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New Jersey Gov. Chris Christie rates second with 13 percent, followed by Sen. Marco RubioMarco Rubio House passes water bill with Flint aid, drought relief What the 2016 election can tell us about 2018 midterms Fight over water bill heats up in Senate MORE (Fla.) with 12 percent and Jeb Bush with 11 percent. Sen. Ted CruzTed CruzThe Hill's 12:30 Report Cruz defends Trump's Taiwan call Ark., Texas senators put cheese dip vs. queso to the test MORE (Texas) and Rep. Paul RyanPaul RyanRyan: GOP won’t ‘pull the rug out’ from 'Dreamers' Look to America's urban areas to create a permanent GOP majority We can’t incarcerate our way out of nonviolent crime MORE (Wis.) garner 10 percent. Nineteen percent of Republicans are undecided. 

Rubio’s numbers have dropped 7 percent since an April survey. 

The numbers contrast with a Democratic affiliated Public Policy Polling survey released last week that showed Cruz surging after his 21-hour floor speech against ObamaCare. Cruz closely trails Paul among Tea Party voters, taking 20 percent.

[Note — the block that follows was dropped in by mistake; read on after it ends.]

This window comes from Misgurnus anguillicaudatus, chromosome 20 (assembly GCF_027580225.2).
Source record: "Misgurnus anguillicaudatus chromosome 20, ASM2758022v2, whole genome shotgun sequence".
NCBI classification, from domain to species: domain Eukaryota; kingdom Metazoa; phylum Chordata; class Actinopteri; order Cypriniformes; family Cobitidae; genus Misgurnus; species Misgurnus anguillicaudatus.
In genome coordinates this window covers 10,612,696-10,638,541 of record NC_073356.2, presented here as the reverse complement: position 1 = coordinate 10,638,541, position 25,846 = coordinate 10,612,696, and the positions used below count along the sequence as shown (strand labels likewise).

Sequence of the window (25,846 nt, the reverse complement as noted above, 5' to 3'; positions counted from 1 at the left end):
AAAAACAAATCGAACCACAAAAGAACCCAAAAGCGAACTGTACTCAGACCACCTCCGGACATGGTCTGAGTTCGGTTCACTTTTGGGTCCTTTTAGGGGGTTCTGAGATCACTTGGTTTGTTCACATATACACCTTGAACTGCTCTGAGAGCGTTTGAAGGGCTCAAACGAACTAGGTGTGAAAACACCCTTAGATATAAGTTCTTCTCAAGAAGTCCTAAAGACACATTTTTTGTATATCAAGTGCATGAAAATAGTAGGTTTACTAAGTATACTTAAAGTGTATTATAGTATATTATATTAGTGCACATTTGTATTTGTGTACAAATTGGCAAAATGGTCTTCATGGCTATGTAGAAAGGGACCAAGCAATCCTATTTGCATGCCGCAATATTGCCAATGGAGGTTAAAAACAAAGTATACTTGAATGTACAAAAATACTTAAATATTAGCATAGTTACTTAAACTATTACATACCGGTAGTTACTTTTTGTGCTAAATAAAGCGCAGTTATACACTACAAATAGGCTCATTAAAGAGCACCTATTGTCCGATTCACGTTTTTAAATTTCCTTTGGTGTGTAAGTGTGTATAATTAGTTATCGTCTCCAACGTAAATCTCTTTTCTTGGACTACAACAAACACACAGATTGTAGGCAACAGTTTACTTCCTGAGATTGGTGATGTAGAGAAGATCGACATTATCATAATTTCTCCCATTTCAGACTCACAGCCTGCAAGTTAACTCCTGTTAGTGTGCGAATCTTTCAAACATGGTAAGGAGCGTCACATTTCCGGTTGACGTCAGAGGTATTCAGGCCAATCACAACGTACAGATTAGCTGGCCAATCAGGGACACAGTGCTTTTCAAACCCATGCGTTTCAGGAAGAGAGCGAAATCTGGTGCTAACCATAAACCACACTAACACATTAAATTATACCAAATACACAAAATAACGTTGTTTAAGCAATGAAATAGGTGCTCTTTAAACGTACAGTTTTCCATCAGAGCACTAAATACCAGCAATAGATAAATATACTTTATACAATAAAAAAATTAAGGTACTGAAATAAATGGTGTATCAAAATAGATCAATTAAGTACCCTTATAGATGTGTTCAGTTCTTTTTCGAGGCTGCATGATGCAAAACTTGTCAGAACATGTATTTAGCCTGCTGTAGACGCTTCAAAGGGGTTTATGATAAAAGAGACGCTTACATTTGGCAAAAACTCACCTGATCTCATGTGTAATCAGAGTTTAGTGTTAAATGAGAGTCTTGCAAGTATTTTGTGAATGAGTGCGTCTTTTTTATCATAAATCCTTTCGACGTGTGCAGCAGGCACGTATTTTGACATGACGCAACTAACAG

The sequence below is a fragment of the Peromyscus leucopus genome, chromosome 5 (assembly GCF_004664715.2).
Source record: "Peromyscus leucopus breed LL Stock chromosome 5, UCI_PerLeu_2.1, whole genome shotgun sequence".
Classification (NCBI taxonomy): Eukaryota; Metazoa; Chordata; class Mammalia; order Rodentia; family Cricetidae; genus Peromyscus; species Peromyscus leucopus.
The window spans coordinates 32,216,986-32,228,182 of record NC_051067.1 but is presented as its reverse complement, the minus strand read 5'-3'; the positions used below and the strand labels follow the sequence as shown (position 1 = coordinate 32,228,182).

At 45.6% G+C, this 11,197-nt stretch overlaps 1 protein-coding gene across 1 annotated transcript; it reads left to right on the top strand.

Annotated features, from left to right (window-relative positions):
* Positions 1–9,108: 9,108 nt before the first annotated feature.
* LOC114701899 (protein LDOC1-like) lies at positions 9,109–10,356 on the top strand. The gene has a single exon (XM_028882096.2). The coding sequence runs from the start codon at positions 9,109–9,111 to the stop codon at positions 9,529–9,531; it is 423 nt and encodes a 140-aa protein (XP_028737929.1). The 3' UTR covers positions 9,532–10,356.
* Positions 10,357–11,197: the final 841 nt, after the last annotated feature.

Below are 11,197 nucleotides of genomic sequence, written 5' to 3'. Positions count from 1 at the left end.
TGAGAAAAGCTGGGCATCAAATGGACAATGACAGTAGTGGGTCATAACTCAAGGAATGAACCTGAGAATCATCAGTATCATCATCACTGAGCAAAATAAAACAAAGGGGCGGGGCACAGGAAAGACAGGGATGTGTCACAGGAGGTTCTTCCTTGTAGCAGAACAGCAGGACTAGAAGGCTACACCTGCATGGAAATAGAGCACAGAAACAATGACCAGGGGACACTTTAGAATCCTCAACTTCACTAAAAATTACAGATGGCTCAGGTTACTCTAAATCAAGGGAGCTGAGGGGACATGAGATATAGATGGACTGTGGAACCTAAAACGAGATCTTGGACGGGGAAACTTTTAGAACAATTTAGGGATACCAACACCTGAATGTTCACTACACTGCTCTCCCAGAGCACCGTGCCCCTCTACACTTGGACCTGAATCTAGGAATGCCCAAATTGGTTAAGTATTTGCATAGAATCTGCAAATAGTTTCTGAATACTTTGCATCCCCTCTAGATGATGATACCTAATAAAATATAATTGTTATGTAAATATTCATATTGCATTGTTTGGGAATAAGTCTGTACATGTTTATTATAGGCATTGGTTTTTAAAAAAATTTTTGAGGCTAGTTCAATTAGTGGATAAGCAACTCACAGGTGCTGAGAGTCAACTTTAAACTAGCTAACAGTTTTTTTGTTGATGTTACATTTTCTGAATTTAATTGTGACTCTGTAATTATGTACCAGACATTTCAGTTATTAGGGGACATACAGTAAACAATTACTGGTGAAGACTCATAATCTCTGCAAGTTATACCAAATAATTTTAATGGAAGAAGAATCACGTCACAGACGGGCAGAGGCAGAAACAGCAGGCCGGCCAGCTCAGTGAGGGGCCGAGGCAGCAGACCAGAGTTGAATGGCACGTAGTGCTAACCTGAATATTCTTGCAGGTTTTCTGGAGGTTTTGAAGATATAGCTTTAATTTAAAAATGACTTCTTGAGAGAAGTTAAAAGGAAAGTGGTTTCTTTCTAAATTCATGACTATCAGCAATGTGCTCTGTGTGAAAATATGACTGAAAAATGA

Fifty-eight percent of people say they have not heard enough about Cruz to form an opinion. 

On the Democratic side, Hillary ClintonHillary Rodham ClintonClinton blasts 'epidemic' of fake news Kaine: Flynn spreads conspiracy theories a child wouldn't believe Brian Williams slams fake news MORE continues to dominate a potential 2016 Democratic primary, with 61 percent of Democrats saying they would vote for her. Vice President Biden takes 11 percent. Those numbers are largely unchanged since Quinnipiac’s last poll in May. 

The poll surveyed 1,497 registered voters and has a margin of error of 2.5 percent.